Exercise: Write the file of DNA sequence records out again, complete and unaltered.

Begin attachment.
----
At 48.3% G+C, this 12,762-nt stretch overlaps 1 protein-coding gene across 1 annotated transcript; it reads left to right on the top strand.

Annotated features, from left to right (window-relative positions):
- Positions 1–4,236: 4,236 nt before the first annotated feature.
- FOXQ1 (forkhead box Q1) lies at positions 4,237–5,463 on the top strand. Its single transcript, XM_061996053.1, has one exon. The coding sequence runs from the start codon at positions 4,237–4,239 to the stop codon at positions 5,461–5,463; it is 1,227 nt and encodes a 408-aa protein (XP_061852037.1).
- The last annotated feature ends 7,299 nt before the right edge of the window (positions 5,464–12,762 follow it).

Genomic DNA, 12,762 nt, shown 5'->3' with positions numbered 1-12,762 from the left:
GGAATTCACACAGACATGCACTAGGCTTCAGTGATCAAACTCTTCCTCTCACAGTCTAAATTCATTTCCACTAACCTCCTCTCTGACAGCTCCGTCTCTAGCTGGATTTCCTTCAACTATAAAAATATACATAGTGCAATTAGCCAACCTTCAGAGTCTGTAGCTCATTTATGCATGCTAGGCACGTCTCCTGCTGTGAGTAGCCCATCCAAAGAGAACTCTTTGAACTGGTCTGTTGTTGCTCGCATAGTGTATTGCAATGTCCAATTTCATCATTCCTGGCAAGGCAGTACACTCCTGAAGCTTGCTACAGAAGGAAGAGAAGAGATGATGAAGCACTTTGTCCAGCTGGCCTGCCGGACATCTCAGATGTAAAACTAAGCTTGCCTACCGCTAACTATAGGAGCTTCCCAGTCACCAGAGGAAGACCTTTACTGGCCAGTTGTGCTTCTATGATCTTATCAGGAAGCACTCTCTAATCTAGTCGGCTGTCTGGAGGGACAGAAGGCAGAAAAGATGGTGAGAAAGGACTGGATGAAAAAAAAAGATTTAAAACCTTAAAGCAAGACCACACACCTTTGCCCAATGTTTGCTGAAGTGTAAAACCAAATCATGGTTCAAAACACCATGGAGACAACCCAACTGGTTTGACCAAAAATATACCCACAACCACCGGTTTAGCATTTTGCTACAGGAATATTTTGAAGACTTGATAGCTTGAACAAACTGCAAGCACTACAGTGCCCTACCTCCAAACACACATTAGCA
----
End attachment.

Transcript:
At 48.3% G+C, this 12,762-nt stretch overlaps 1 protein-coding gene across 1 annotated transcript; it reads left to right on the top strand.

Annotated features, from left to right (window-relative positions):
- Positions 1–4,236: 4,236 nt before the first annotated feature.
- FOXQ1 (forkhead box Q1) lies at positions 4,237–5,463 on the top strand. Its single transcript, XM_061996053.1, has one exon. The coding sequence runs from the start codon at positions 4,237–4,239 to the stop codon at positions 5,461–5,463; it is 1,227 nt and encodes a 408-aa protein (XP_061852037.1).
- The last annotated feature ends 7,299 nt before the right edge of the window (positions 5,464–12,762 follow it).

Genomic DNA, 12,762 nt, shown 5'->3' with positions numbered 1-12,762 from the left:
GGAATTCACACAGACATGCACTAGGCTTCAGTGATCAAACTCTTCCTCTCACAGTCTAAATTCATTTCCACTAACCTCCTCTCTGACAGCTCCGTCTCTAGCTGGATTTCCTTCAACTATAAAAATATACATAGTGCAATTAGCCAACCTTCAGAGTCTGTAGCTCATTTATGCATGCTAGGCACGTCTCCTGCTGTGAGTAGCCCATCCAAAGAGAACTCTTTGAACTGGTCTGTTGTTGCTCGCATAGTGTATTGCAATGTCCAATTTCATCATTCCTGGCAAGGCAGTACACTCCTGAAGCTTGCTACAGAAGGAAGAGAAGAGATGATGAAGCACTTTGTCCAGCTGGCCTGCCGGACATCTCAGATGTAAAACTAAGCTTGCCTACCGCTAACTATAGGAGCTTCCCAGTCACCAGAGGAAGACCTTTACTGGCCAGTTGTGCTTCTATGATCTTATCAGGAAGCACTCTCTAATCTAGTCGGCTGTCTGGAGGGACAGAAGGCAGAAAAGATGGTGAGAAAGGACTGGATGAAAAAAAAAGATTTAAAACCTTAAAGCAAGACCACACACCTTTGCCCAATGTTTGCTGAAGTGTAAAACCAAATCATGGTTCAAAACACCATGGAGACAACCCAACTGGTTTGACCAAAAATATACCCACAACCACCGGTTTAGCATTTTGCTACAGGAATATTTTGAAGACTTGATAGCTTGAACAAACTGCAAGCACTACAGTGCCCTACCTCCAAACACACATTAGCA